Stock Market

Dear MULN Stock Fans, Mark Your Calendars for Jan. 22

Source: Ringo Chiu /

Time is ticking for shares of Mullen Automotive (NASDAQ:MULN) to close at or above $1. Yesterday, the electric vehicle (EV) company announced that it now has until Jan. 22 for its shares to close at or above $1 for 20 consecutive trading sessions. The Nasdaq Hearings Panel issued this deadline. A failure to accomplish this could result in MULN stock being delisted from the Nasdaq.

The Nasdaq Hearings Panel also informed Mullen that it has until March 8 to hold an annual shareholder meeting. Mullen last held its annual shareholder meeting on Aug. 3, although the meeting was deemed ineligible based on Nasdaq’s standards because the company did not allow shareholders to ask Mullen’s management questions about the business. This compliance issue is not material for the company, as it can be easily alleviated. The $1 minimum bid requirement is another story.

Can MULN Stock Reach $1?

It seems that Mullen already has a plan to reach $1, as the company recently proposed a reverse stock split in a range between 1-for-2 and 1-for-100 at its upcoming special meeting of stockholders on Dec. 15. The company made it clear that it only plans on enacting a reverse split if its shares can not reach $1 organically.

In 2023, Mullen has already reverse split its shares in a cumulative ratio of 1-for-225 following a 1-for-25 and 1-for-9 reverse split. An additional 1-for-2 reverse split would take that ratio to 1-for-450.

Based on Nasdaq policies, companies that have reverse split their shares in a cumulative ratio of 1-for-250 or more during the past two years are ineligible to receive a compliance period “and the Listing Qualifications Department shall issue a Staff Delisting Determination under Rule 5810 with respect to that security.”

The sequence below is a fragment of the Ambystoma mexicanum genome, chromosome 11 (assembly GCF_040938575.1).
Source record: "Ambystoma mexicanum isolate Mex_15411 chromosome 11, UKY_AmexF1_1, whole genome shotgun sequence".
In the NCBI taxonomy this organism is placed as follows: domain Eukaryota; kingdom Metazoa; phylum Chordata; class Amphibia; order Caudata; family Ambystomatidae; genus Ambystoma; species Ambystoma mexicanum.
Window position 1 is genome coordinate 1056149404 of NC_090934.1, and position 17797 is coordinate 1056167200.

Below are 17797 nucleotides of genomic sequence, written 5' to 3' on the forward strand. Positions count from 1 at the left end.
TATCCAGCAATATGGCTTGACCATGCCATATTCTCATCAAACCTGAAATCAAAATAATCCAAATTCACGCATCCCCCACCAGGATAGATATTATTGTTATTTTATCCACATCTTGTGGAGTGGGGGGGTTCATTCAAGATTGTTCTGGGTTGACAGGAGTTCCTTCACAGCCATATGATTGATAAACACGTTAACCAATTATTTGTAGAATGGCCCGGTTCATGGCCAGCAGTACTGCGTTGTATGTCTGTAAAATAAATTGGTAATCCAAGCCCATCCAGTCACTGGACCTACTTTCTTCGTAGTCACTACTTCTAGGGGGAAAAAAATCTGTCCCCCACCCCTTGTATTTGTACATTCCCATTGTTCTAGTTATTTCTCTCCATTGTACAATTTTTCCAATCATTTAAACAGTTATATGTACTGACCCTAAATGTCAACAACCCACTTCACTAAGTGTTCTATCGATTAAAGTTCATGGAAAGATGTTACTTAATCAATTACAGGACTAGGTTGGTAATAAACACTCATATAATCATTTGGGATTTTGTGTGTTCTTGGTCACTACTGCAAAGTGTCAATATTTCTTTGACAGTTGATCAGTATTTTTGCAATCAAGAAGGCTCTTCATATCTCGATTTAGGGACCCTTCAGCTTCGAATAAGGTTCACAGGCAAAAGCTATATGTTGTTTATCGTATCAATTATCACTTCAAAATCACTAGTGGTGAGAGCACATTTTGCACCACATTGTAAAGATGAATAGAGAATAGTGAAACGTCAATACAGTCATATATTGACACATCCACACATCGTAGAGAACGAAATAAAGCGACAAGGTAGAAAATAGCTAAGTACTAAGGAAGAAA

Mullen also provided a bleak warning in its press release documenting the new deadlines:

“Examples of such risks and uncertainties include but are not limited whether the Nasdaq Listing and Hearing Review Council will review and if so, uphold the decision made by the Panel and whether the Company will be successful in regaining and maintaining Nasdaq listing compliance.”

On Penny Stocks and Low-Volume Stocks: With only the rarest exceptions, InvestorPlace does not publish commentary about companies that have a market cap of less than $100 million or trade less than 100,000 shares each day. That’s because these “penny stocks” are frequently the playground for scam artists and market manipulators. If we ever do publish commentary on a low-volume stock that may be affected by our commentary, we demand that’s writers disclose this fact and warn readers of the risks. 

Read More: Penny Stocks — How to Profit Without Getting Scammed 

On the date of publication, Eddie Pan did not hold (either directly or indirectly) any positions in the securities mentioned in this article. The opinions expressed in this article are those of the writer, subject to the Publishing Guidelines

Eddie Pan specializes in institutional investments and insider activity. He writes for InvestorPlace’s Today’s Market team, which centers on the latest news involving popular stocks.

Source link

Share with your friends!

Leave a Reply

Your email address will not be published. Required fields are marked *

Get the latest stocks updates
straight to your inbox

Subscribe to our mailing list and get interesting stuff and updates to your email inbox.

Thank you for subscribing.

Something went wrong.